Listen and learn: why audiobooks are great for your child
If you’ve got some long journeys planned over the holiday period, chances are you’ve already considered investing in some story CDs to stave off boredom. But audiobooks aren’t just useful on the move; they’re also a brilliant tool for boosting your child’s reading skills.
‘Listening to a story can be valuable for all sorts of reasons,’ says Irene Picton of the National Literacy Trust. ‘One benefit of audiobooks is that children have the opportunity to hear speech patterns and rhythms that they might miss in print. They teach them about voice and expression, which can help with their own speaking and articulation.’ Dialects, accents and humour are brought to life, providing children with a model for reading aloud.
Growing better readers with audiobooks
Audiobooks can improve your child’s reading by increasing their exposure to a range of vocabulary and syntax and helping them to engage intellectually with the content.
According to research from the National Literacy Trust, listening to an audiobook requires the same cognitive skills as reading in print and supports language comprehension skills and the ability to understand and retain information in the same way reading a book does. Read-along book and CD sets can also help them with the link between the printed and spoken word. And with research suggesting that children’s listening skills are becoming poorer, with a knock-on effect on academic success, audiobooks could help your child become a better listener.
Audiobooks also enable your child to discover stories that exceed their actual reading age. ‘Children develop literacy at different rates, but audiobooks can help them access stories that would be too advanced for them to read,’ says Laurence Howell of audiobook specialists Audible. ‘It’s a wonderful way to open up great literature to children.’
Using audiobooks to overcome reading struggles
All children can benefit from listening to audiobooks, but they may be of particular advantage to reluctant readers. ‘If a child finds decoding or comprehension difficult, audiobooks can make literature more accessible,’ says Irene. ‘They get to hear the story in real time, rather than it becoming disjointed as they struggle through the text. It gives them the opportunity to become absorbed in the book.’
Audiobooks can also help children who find reading tedious. ‘They’re great for restless children because they can be doing something else at the same time,’ Irene explains. ‘It’s quicker to listen to a story than to read it yourself, so they get a faster pay-off.’ Plus University of Memphis research shows that we’re more likely to persevere with an audiobook that doesn’t immediately grab us than we would with a book, so they could help build stamina for stories if your child loses interest in books quickly.
Listen with mother (and father)
So when and how can you use audiobooks? ‘You can listen any time: in the car, the bath, at bedtime to help your child wind down, or just have one on in the background during the day,’ Irene says. ‘Children go through phases when they’re less interested in reading, so listening to audiobooks can keep up their exposure to literature.’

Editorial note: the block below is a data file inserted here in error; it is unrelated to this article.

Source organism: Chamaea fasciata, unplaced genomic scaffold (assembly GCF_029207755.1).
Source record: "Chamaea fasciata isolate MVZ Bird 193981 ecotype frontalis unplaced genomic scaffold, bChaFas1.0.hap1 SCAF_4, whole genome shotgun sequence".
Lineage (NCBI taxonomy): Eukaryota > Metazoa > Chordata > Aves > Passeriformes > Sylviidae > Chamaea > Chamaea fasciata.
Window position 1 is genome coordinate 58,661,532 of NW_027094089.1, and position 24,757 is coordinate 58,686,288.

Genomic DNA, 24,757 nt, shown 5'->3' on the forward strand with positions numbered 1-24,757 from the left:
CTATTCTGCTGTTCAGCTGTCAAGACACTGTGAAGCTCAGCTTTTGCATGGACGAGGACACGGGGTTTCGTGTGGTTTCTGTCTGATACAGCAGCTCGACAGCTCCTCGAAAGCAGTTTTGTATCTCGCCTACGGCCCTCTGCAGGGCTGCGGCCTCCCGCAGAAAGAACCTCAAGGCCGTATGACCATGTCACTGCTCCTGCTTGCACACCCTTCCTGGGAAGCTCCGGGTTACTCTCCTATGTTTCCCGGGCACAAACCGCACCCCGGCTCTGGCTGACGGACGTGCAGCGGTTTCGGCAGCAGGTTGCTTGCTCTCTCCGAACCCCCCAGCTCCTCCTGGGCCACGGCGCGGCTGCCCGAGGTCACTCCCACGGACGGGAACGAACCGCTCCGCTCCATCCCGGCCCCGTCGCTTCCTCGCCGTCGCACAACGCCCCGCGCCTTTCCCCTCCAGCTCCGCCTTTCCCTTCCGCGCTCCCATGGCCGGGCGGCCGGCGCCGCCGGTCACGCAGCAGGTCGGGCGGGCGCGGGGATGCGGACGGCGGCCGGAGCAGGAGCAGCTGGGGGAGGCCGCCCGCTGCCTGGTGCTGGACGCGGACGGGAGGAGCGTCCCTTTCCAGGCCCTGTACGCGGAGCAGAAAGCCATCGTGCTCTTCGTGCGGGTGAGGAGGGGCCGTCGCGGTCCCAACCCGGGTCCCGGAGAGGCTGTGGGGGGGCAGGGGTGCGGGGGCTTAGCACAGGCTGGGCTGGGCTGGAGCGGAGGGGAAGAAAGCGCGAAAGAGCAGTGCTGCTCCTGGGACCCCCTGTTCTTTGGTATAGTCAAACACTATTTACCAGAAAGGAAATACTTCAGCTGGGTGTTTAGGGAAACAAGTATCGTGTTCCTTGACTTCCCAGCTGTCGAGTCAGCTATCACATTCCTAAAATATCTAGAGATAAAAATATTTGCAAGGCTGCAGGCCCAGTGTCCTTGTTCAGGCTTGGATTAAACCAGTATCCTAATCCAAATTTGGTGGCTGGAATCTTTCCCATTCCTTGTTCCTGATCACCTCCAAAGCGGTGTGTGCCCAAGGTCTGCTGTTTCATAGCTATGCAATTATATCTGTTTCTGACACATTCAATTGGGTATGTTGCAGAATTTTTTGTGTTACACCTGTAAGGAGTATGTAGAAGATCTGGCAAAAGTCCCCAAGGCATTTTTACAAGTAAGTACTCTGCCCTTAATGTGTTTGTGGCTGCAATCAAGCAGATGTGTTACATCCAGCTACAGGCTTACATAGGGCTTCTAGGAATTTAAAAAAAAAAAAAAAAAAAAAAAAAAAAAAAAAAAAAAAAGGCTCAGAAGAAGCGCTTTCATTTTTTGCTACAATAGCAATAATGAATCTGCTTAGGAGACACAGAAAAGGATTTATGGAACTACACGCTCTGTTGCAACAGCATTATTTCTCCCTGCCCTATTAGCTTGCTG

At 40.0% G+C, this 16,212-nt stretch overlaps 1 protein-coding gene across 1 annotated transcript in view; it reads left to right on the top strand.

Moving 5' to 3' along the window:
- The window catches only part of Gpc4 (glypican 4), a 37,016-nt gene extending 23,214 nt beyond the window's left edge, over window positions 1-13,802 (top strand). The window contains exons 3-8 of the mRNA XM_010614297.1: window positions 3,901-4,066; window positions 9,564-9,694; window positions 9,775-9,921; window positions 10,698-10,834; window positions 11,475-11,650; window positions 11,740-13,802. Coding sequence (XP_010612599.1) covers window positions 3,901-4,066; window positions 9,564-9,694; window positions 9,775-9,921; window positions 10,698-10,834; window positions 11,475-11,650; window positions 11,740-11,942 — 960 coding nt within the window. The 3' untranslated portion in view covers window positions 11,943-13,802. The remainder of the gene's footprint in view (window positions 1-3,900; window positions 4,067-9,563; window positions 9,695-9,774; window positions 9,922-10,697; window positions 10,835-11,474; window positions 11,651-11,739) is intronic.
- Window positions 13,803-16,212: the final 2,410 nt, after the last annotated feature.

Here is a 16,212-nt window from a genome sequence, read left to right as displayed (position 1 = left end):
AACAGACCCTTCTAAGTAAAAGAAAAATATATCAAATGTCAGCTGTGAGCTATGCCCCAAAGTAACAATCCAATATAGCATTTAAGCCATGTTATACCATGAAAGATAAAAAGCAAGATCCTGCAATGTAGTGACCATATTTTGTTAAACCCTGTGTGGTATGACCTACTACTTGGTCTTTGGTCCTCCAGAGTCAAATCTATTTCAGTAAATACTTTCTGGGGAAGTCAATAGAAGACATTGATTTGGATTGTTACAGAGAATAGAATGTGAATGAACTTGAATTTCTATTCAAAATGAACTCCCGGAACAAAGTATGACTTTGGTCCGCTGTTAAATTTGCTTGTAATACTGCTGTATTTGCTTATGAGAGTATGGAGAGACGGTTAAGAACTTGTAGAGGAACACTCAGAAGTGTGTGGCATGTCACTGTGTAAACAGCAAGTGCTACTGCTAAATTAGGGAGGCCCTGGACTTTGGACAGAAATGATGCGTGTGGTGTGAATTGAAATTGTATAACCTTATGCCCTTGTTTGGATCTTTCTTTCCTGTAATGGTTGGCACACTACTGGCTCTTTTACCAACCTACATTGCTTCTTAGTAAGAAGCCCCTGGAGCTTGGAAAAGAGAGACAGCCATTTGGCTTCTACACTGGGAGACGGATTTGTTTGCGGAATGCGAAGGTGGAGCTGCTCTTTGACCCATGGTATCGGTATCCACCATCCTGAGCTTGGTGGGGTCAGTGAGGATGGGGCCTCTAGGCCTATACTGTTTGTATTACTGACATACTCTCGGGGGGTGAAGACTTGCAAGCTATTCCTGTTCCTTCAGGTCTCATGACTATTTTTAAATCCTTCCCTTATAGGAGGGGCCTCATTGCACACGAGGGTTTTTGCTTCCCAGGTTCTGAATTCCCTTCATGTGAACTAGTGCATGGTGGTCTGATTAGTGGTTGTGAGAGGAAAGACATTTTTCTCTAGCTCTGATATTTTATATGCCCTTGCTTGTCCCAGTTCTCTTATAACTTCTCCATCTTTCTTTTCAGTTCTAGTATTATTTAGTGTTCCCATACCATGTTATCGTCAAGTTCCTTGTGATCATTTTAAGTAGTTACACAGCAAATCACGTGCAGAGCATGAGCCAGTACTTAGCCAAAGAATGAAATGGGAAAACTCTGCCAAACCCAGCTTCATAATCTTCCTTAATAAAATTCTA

But while audiobooks can buy you some peace and quiet, listening with your child is beneficial, too. ‘It can be a good bonding experience, and improve your own storytelling skills,’ Irene says. Research also suggests that to help your child get the most from an audiobook, it’s important to ask questions about the story, boosting critical thinking skills.
There’s a vast range of children’s audiobooks available on CD or to download.
- Libraries are a good (and cost-effective) source of story CDs.
- You can also download audiobooks – some free of charge – onto phone, tablet or computer from websites such as Audible and iTunes.
- LibriVox offers a large collection of free audiobooks of much-loved children's books (fairy tales and classic stories like The Railway Children and The Adventures of Huckleberry Finn) to download.
- Puffin's Roald Dahl audio app is a library of new recordings of 19 of Roald Dahl’s classic children’s titles read by celebrity readers including Kate Winslet and David Walliams, with brand-new sound effects. The first chapter of every book is free, so you can sample before you buy.
- If you're looking for stories for younger readers, Ladybird Audio offer some great collections on iTunes, with a choice of fairy tales and classic tales and prices starting at £3.99.
- Some children’s books contain QR codes that, when scanned with a smartphone, link to the audio version and interactive features.
Okay, so audiobooks might have slightly fusty connotations, but children’s versions are far from boring, thanks to celebrity narrators such as Stephen Fry, Anne Hathaway and Matt Lucas. ‘A good narrator can transform the story, and your child’s understanding and enjoyment of it,’ says Laurence. ‘There’s something about being read aloud to that never fails to be comforting, regardless of your age.’
Six of the best children’s audiobooks
Harry Potter and the Philosopher’s Stone by JK Rowling, narrated by Stephen Fry (£20.52, Cover to Cover)
The Boy in the Dress by David Walliams, narrated by David Walliams and Matt Lucas (£9.99, Harper Collins)
The Twits by Roald Dahl, narrated by Simon Callow (£9.99, Puffin)
The Lion, the Witch and the Wardrobe by CS Lewis, narrated by BBC Radio 4 cast (£10.20, BBC Audiobooks)
The Wonderful Wizard of Oz by L Frank Baum, narrated by Anne Hathaway (from £3.99, Audible)
Matilda by Roald Dahl, narrated by Kate Winslet (£4.99, Roald Dahl audio app)
The National Literacy Trust has a range of free resources that support families to share audiobooks at home.